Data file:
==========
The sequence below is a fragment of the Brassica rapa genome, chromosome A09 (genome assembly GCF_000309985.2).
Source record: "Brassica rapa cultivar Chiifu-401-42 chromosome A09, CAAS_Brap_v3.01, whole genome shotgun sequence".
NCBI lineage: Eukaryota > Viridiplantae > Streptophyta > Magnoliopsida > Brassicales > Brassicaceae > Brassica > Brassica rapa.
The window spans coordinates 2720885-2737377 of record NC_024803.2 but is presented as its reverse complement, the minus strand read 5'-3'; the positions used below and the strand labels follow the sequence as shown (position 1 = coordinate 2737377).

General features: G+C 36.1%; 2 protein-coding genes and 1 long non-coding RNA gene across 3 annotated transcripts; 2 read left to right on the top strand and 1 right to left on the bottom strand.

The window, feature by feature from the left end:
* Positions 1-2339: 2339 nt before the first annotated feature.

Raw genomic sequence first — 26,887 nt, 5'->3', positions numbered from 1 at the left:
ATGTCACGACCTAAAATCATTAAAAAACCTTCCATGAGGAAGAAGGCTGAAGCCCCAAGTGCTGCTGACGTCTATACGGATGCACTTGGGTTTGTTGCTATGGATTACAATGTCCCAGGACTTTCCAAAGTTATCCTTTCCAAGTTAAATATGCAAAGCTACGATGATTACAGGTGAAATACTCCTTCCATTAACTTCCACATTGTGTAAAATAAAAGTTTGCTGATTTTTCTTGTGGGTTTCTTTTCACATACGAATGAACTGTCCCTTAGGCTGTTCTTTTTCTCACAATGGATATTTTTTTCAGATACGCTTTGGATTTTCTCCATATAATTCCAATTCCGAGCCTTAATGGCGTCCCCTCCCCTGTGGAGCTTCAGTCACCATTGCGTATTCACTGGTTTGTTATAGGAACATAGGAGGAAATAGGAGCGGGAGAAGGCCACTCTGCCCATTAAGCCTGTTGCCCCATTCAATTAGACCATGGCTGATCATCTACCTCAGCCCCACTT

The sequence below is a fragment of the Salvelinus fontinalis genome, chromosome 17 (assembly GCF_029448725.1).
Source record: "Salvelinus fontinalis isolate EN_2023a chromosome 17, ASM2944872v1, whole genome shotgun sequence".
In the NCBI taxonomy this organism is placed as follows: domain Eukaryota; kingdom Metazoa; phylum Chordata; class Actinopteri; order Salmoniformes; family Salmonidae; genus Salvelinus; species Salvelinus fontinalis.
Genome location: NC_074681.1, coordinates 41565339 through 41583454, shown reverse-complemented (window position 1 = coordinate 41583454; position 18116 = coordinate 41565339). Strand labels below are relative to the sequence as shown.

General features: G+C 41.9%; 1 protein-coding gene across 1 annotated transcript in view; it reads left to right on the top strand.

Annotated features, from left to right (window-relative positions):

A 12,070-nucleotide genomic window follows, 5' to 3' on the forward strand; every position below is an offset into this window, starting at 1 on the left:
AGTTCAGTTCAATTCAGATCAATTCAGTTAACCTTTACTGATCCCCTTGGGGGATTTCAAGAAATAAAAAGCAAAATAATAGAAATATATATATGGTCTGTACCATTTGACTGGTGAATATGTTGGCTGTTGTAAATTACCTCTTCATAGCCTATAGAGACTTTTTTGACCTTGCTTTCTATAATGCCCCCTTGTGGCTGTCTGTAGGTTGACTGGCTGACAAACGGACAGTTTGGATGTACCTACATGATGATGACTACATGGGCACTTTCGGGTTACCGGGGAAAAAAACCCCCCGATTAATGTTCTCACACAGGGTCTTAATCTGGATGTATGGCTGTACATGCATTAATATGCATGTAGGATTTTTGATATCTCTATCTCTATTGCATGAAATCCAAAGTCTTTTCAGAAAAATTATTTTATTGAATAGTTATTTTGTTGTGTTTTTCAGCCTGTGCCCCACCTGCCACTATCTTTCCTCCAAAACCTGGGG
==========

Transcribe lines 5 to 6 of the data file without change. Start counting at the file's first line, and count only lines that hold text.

General features: G+C 36.1%; 2 protein-coding genes and 1 long non-coding RNA gene across 3 annotated transcripts; 2 read left to right on the top strand and 1 right to left on the bottom strand.

The window, feature by feature from the left end: